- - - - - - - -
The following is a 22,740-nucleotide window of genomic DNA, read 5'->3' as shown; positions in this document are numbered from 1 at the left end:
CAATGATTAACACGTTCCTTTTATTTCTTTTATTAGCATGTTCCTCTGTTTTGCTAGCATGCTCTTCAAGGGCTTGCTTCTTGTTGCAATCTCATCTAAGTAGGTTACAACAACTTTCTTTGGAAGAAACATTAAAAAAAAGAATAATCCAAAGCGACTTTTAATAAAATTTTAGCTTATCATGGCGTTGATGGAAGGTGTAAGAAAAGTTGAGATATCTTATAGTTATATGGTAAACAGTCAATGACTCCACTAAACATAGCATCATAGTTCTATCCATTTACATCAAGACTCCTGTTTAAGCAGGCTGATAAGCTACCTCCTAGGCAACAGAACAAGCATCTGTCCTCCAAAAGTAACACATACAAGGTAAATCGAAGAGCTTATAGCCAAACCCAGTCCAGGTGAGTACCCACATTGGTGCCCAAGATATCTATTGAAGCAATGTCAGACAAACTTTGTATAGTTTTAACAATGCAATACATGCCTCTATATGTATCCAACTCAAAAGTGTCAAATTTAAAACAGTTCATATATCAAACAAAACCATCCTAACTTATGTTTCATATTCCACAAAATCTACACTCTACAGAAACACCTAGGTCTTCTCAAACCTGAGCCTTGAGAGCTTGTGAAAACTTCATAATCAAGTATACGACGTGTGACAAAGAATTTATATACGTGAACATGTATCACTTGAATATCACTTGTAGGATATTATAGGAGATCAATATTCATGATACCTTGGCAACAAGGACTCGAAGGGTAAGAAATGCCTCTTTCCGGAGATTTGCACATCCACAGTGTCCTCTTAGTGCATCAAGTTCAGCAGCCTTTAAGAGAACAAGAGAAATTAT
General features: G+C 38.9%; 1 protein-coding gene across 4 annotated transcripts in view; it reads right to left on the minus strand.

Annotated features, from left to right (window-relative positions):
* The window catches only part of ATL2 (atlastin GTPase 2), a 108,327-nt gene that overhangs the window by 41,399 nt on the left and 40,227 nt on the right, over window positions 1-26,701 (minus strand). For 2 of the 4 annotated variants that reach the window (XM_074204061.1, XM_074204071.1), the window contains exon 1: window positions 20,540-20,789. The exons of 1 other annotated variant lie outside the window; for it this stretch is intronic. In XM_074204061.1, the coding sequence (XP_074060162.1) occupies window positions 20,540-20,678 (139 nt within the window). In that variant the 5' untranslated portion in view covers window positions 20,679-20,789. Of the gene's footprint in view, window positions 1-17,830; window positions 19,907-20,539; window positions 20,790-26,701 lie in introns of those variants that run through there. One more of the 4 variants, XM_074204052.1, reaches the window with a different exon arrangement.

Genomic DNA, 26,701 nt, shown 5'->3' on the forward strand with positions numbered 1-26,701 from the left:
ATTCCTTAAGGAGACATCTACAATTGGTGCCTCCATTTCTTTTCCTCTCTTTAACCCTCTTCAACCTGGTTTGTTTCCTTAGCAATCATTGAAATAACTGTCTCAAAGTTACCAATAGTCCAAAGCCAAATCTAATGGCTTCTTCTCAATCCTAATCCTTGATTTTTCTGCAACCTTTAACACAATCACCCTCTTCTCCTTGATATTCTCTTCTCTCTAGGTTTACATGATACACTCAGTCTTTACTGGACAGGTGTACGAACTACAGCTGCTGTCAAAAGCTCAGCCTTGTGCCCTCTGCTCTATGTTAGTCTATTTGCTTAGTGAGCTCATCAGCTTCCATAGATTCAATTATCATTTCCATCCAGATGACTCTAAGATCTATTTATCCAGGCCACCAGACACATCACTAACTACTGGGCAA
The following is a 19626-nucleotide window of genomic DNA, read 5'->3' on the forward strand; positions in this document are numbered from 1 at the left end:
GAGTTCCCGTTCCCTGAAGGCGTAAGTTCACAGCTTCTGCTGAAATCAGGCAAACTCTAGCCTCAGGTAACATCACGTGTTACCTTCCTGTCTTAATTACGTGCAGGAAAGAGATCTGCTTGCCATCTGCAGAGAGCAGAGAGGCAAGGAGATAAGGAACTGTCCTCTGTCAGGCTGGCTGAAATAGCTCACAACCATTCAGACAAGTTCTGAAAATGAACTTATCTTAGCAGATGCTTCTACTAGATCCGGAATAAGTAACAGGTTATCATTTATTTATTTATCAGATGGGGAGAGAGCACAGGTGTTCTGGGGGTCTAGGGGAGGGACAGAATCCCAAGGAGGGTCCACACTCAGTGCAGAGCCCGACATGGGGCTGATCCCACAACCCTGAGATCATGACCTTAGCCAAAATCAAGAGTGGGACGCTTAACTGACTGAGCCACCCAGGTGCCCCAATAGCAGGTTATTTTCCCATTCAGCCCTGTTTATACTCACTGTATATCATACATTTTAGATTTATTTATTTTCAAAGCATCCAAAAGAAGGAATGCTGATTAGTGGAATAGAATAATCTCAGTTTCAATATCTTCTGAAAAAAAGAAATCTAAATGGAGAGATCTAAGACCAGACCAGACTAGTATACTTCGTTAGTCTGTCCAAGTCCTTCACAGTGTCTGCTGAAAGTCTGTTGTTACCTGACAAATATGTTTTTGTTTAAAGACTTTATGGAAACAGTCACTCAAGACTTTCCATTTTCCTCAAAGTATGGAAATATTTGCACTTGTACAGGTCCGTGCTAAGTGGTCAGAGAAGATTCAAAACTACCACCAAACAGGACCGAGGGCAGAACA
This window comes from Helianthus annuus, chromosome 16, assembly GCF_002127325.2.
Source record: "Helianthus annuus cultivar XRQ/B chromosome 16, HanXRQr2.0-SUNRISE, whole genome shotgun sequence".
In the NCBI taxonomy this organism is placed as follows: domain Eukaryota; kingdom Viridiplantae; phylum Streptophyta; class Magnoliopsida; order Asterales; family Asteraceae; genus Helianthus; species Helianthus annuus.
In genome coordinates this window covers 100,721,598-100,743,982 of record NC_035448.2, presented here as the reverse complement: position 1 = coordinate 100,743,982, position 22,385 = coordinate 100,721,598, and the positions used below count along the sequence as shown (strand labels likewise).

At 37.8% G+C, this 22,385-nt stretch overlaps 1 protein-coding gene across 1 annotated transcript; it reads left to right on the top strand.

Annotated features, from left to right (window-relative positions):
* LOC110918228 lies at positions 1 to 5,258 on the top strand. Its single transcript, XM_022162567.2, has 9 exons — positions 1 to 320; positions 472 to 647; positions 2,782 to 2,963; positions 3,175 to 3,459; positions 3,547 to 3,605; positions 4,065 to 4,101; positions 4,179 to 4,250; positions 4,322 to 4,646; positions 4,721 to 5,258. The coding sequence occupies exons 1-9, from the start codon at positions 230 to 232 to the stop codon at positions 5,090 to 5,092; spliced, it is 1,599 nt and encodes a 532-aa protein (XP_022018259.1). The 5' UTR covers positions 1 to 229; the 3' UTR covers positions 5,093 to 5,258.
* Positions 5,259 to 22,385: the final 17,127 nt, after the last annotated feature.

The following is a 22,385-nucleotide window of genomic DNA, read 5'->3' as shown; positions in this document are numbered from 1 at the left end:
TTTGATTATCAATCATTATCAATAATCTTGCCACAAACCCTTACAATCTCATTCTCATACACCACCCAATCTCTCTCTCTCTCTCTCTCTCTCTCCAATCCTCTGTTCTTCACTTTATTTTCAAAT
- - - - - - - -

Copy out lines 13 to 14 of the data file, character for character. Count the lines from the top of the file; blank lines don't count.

In genome coordinates this window covers 100,721,598-100,743,982 of record NC_035448.2, presented here as the reverse complement: position 1 = coordinate 100,743,982, position 22,385 = coordinate 100,721,598, and the positions used below count along the sequence as shown (strand labels likewise).

At 37.8% G+C, this 22,385-nt stretch overlaps 1 protein-coding gene across 1 annotated transcript; it reads left to right on the top strand.